A top foreign policy aide of Iranian Supreme Leader Ayatollah Ali Khamenei has said that his country is not trying to sabotage the Gwadar deep-sea port which is portrayed by Western analysts as a rival to Iran’s Chabahar port.
One of the two ports – Chahbahar and Gwadar – will likely become an important link for landlocked Central Asian states to world markets. For this very reason Iran sees Gwadar port with disfavour and suspicion, according to Western media reports.
Ayatollah Khamenei’s aide, however, rejected such reports as propaganda. “Enemies [of Iran and Pakistan] want to destabilise the relationship between the two countries through negative propaganda,” Ali Akbar Walaiti, who is also former foreign minister of Iran, told journalists at Iranian consulate in Quetta on Sunday.
Pakistani cabinet approved earlier this week transfer of Gwadar port to China. Asked about the decision, Walaiti said it was for the people of Pakistan to decide how to utilise the port. “Tehran supports Pakistan’s decisions,” he added.
The cabinet also approved the multi-billion-dollar Pakistan-Iran gas pipeline project despite veiled threats from the United States that the deal would invite US sanctions. However, Walaiti advised Islamabad not to give in to American pressure.
“America has no concern with this project which is very important for the people of Pakistan. Pakistan reject US pressure and go ahead with the project,” he said. Until now Islamabad has snubbed American pressure on the project.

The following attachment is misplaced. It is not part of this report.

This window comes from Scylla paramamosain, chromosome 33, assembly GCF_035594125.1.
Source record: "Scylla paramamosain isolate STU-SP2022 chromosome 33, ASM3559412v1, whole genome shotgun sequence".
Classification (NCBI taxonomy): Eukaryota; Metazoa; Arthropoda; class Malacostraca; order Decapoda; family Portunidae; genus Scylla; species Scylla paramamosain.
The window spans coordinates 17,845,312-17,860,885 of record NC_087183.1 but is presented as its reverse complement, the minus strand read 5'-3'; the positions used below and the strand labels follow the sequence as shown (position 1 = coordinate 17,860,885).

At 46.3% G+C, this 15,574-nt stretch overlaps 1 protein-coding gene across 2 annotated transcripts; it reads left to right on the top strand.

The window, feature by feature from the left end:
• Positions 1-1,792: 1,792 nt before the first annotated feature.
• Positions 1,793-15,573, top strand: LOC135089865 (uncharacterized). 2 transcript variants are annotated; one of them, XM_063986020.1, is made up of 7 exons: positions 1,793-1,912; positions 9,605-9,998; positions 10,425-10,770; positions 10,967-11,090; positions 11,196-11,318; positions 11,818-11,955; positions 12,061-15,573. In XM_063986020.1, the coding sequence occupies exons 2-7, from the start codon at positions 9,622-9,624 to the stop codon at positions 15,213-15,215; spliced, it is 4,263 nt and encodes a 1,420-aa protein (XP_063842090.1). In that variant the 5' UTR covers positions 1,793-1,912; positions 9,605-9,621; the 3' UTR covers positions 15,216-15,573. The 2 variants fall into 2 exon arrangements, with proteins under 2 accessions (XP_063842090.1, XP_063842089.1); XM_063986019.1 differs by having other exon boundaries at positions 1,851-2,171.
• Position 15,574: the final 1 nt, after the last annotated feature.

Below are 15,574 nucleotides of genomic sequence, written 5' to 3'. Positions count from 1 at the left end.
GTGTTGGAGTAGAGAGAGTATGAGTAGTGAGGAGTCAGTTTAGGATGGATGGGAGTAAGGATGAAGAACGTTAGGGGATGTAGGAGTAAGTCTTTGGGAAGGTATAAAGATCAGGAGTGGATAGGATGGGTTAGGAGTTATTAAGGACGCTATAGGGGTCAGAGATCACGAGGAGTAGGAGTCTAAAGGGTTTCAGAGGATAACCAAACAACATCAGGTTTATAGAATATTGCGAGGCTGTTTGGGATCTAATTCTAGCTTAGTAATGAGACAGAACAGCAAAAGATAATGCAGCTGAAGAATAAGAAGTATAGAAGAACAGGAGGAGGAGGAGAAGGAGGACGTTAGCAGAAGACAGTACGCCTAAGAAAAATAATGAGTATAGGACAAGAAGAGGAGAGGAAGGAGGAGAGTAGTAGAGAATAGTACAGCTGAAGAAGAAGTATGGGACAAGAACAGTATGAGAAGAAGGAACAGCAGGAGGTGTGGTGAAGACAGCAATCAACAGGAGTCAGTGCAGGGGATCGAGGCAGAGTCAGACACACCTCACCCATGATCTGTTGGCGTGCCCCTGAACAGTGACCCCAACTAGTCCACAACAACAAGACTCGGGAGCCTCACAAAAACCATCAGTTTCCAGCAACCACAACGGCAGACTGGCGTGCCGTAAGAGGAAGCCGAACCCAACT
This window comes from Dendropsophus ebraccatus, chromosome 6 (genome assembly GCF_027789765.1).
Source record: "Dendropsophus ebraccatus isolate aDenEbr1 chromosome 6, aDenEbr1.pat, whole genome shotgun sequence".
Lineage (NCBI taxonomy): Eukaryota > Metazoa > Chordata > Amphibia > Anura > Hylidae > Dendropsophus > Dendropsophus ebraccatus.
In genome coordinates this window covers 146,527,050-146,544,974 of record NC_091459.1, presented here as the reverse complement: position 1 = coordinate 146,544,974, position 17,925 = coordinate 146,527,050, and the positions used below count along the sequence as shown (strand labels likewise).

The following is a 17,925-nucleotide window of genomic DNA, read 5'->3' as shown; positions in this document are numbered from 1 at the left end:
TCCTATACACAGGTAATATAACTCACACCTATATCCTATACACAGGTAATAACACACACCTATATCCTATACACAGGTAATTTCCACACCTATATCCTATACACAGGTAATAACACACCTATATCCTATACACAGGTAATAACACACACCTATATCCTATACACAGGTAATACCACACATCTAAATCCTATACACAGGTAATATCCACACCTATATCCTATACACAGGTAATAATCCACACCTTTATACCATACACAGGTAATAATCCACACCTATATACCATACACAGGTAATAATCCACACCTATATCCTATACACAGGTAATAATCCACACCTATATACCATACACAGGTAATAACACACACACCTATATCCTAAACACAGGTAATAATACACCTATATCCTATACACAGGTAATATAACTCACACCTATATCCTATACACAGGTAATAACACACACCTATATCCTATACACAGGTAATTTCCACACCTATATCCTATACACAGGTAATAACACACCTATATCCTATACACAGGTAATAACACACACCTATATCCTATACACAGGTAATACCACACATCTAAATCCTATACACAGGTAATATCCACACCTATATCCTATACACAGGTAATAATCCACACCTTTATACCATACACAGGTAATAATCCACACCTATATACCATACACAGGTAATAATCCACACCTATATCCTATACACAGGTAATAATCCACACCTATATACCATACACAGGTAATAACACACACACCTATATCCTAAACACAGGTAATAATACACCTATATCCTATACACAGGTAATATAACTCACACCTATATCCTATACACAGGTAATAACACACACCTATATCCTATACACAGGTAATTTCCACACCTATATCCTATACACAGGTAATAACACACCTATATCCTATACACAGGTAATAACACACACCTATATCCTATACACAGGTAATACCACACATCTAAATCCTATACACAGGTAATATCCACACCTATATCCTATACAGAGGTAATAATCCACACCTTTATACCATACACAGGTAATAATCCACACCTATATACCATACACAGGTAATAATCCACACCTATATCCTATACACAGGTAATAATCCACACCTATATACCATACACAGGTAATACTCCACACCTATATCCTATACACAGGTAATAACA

Walaiti said that Pakistan did not need technological support from US or European companies for the implementation of the gas pipeline project. “Iranian engineers have proven their ability by building gas pipelines in every corner of Iran,” he added.
Pakistan is facing a ballooning energy crisis. And under the Iran gas pipeline deal, signed in June 2010, Tehran will export 21.5 million cubic meters per day of natural gas to Pakistan by the end of 2014.
Walaiti reiterated his country’s commitment to help Pakistan overcome its energy crisis. “Iran has almost completed the work on its side for the pipeline and will now provide assistance to Pakistan,” he said, adding that after the completion of the pipeline the Pakistani government would be responsible for its security.
Walaiti said his visit to Quetta was the final leg of his trip to Pakistan in which he met with President Asif Ali Zardari, other government officials and politicians.
Walaiti also visited the mausoleum of the Quaid-i-Azam Muhammad Ali Jinnah in Karachi. After offering Fateha, he briefly spoke to journalists. Strategic cooperation between two brotherly Islamic countries of Pakistan and Iran is not only for mutual benefit but is also in the regional and international interest, he said.
He said provision of source of energy for Pakistan by Iran is a very important step. “We know that there are some pressure from outside especially by the United States but both countries are determined to continue these kinds of strategic cooperation and also Inshallah in the future we will take more positive steps, especially in the electricity sector, as for the time being only a limited volume of electricity is being transferred to Pakistan.
Published in The Express Tribune, February 3rd, 2013.
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